Billy Currington’s “Hey Girl” climbs to the top of the Mediabase country chart, following his reign at No. 1 on Billboard’s country chart last week. As we’ve mentioned before, the song’s title is the perfect pickup line. We’d use that line over and over on the beach, ‘cause we went every weekend during the summer,” recalls Billy. “And I would go, ‘Man, you say something to her.’ And my buddy would go, ‘No, you say something.’ ‘Alright – Hey girl!’ And it always started a conversation.”

    “Hey Girl” is the first release from Billy’s new album, We Are Tonight.

    Audio / Billy Currington (Hey Girl pickup line)

    AUDIO: Billy Currington says ‘Hey Girl’ as a pickup line worked every time.

    Billy Currington (Hey Girl pickup line) OC: …a conversation. :18
    “Man, the ‘Hey Girl’ pickup line, it worked every time. [laughs] We’d use that line over and over on the beach, ‘cause we went every weekend during the summer. And I would go, ‘Man, you say something to her.’ And my buddy would go, ‘No, you say something.’ ‘Alright – Hey girl!’ And it always started a conversation.”


    NASHVILLE – Eric Church, Kacey Musgraves, Brad Paisley, Carrie Underwood and Florida Georgia Line have joined the list of performers for this year’s CMA Awards. Alan Jackson and George Strait, the two top nominees in CMA Awards history, will perform together in a tribute to the legendary George Jones, who was inducted into the Country Music Hall of Fame in 1992 and remains one of the most recognizable and evocative voices in the history of the genre. Jones passed away in April of this year.

    Paisley and Underwood will host the ceremony for the sixth consecutive year live from Nashville’s Bridgestone Arena on Wednesday, Nov. 6 (8:00-11:00 PM/ET) on the ABC Television Network.

    Reigning CMA Album of the Year winner Church is nominated this year for Male Vocalist of the Year and Musical Event of the Year for “The Only Way I Know” with Jason Aldean and Luke Bryan. Church is an eight-time CMA Awards nominee who earned his first nomination in 2011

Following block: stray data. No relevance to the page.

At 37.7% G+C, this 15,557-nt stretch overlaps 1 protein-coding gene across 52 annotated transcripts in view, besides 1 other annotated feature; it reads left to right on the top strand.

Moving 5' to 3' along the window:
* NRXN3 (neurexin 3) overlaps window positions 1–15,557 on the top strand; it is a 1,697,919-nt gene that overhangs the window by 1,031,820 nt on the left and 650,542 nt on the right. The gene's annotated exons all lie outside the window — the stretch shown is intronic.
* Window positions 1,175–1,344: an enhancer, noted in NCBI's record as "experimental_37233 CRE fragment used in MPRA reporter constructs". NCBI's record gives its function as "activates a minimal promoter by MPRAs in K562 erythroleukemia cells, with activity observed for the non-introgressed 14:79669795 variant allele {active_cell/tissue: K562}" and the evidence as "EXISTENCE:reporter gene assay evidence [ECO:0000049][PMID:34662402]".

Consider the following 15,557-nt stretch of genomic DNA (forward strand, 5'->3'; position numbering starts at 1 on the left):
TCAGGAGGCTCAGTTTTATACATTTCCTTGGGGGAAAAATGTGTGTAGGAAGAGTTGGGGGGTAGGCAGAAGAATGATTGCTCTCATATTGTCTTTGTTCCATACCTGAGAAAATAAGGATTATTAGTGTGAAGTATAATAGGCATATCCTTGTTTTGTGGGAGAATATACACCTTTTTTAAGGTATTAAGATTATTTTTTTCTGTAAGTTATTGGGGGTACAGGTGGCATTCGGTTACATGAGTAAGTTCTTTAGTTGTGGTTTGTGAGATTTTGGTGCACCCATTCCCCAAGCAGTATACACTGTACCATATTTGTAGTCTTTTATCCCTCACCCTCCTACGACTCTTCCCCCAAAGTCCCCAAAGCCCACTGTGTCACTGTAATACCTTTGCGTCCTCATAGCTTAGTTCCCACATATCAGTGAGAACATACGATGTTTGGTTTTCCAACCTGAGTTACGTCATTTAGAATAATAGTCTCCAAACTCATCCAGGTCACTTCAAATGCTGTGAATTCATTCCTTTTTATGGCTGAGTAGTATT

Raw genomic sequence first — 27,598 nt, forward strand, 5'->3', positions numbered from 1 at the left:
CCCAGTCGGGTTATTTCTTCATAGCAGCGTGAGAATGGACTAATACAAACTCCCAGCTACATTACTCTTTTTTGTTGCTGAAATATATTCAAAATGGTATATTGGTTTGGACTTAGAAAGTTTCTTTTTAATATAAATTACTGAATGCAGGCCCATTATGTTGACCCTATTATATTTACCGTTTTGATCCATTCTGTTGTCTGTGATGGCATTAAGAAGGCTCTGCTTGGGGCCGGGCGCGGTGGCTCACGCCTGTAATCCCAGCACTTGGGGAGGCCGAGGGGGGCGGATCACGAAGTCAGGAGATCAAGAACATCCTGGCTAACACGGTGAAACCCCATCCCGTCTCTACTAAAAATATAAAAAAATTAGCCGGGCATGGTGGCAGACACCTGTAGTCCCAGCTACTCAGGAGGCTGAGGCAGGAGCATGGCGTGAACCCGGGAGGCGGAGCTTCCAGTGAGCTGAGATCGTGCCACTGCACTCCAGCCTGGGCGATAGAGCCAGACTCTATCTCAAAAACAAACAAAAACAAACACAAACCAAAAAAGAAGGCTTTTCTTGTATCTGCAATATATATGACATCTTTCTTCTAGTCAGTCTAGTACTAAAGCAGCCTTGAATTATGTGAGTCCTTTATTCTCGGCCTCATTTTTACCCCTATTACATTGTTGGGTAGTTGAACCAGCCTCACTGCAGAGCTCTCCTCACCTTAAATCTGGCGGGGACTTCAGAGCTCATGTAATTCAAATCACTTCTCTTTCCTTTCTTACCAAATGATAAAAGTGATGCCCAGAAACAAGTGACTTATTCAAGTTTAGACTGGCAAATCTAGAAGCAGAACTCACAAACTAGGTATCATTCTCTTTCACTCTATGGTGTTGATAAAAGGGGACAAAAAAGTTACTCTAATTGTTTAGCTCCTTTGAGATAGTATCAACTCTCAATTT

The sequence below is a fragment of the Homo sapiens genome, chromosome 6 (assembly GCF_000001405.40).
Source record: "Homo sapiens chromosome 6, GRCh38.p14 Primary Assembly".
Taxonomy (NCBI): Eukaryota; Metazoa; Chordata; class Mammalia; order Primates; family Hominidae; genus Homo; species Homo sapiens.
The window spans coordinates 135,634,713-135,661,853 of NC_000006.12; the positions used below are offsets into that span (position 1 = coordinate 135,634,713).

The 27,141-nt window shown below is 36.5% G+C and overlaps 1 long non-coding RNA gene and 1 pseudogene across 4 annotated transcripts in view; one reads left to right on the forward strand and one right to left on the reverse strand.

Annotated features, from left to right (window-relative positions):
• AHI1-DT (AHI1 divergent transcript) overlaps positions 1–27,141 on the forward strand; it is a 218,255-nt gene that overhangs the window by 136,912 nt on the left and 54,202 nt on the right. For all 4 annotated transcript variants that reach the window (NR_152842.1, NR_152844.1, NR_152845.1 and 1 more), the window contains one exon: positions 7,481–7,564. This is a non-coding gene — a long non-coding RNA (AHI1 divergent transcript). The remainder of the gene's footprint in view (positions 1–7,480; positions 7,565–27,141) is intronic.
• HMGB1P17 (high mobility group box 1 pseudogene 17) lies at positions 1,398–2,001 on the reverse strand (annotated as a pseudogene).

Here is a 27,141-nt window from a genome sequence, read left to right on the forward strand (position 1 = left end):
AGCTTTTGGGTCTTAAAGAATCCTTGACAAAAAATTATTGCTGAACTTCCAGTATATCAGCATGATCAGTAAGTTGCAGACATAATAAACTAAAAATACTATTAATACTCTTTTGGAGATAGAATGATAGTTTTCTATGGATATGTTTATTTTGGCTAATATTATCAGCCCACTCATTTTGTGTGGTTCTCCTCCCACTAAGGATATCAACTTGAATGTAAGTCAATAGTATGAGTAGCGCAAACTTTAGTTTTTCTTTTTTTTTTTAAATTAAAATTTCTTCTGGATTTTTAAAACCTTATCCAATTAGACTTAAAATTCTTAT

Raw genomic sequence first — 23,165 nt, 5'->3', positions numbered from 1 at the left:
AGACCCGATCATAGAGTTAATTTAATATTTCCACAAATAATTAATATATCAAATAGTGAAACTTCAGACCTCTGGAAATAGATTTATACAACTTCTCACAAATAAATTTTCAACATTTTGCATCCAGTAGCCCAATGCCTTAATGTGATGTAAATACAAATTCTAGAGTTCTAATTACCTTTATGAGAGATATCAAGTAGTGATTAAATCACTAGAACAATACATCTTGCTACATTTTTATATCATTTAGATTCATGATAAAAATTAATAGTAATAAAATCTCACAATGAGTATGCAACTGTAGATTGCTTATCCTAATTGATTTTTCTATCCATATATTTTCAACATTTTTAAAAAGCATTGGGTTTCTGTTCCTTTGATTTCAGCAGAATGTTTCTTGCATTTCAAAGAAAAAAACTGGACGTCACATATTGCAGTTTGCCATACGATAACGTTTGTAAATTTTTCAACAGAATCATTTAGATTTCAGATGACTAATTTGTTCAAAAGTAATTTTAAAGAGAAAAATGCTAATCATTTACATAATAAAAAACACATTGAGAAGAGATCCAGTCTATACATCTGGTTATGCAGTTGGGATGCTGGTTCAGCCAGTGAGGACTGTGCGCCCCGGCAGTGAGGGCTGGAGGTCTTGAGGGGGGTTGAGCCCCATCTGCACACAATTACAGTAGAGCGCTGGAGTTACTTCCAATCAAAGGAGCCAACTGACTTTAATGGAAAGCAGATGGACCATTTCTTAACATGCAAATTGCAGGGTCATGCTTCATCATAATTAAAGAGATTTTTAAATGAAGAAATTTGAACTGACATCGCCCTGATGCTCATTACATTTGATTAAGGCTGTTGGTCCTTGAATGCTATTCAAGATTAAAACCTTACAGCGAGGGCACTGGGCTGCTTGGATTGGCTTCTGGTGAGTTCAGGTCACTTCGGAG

Jackson is the second most nominated artist in CMA history, with 81 nominations and 16 trophies. He is a three-time CMA Entertainer of the Year and two-time CMA Male Vocalist of the Year. Jackson earned his first CMA Awards nominations in 1990 when he was up for the Horizon Award (now New Artist of the Year), Album of the Year for Here In The Real World, and Single and Song of the Year for the album’s title track.

    Musgraves – who is also a first-time nominee – is tied as the year’s most nominated artist. She collected six nominations including Female Vocalist, New Artist of the Year, Album of the Year for Same Trailer Different Park, Single and Song of the Year for “Merry Go ‘Round,” and Song of the Year for Miranda Lambert’s “Mama’s Broken Heart.”

    Strait is not only the top CMA Award nominee of all time, but also the top CMA Award winner with 22 trophies and 82 nominations. He is nominated this year for Entertainer of the Year, an honor he has taken home twice before. Strait is a five-time CMA Male Vocalist and Album of the Year winner.

    Tickets for “The 47th Annual CMA Awards” are officially sold-out, marking the fifth year in a row the ceremony has sold out in advance. This is the earliest tickets have sold out.

    Winners of “The 47th Annual CMA Awards” will be determined in a final round of voting by eligible voting members of the Country Music Association. CMA Awards balloting is officiated by the international accounting firm of Deloitte & Touche LLP. Voting for the CMA Awards final ballot ends Monday, Oct. 28 (5:00 PM/CT).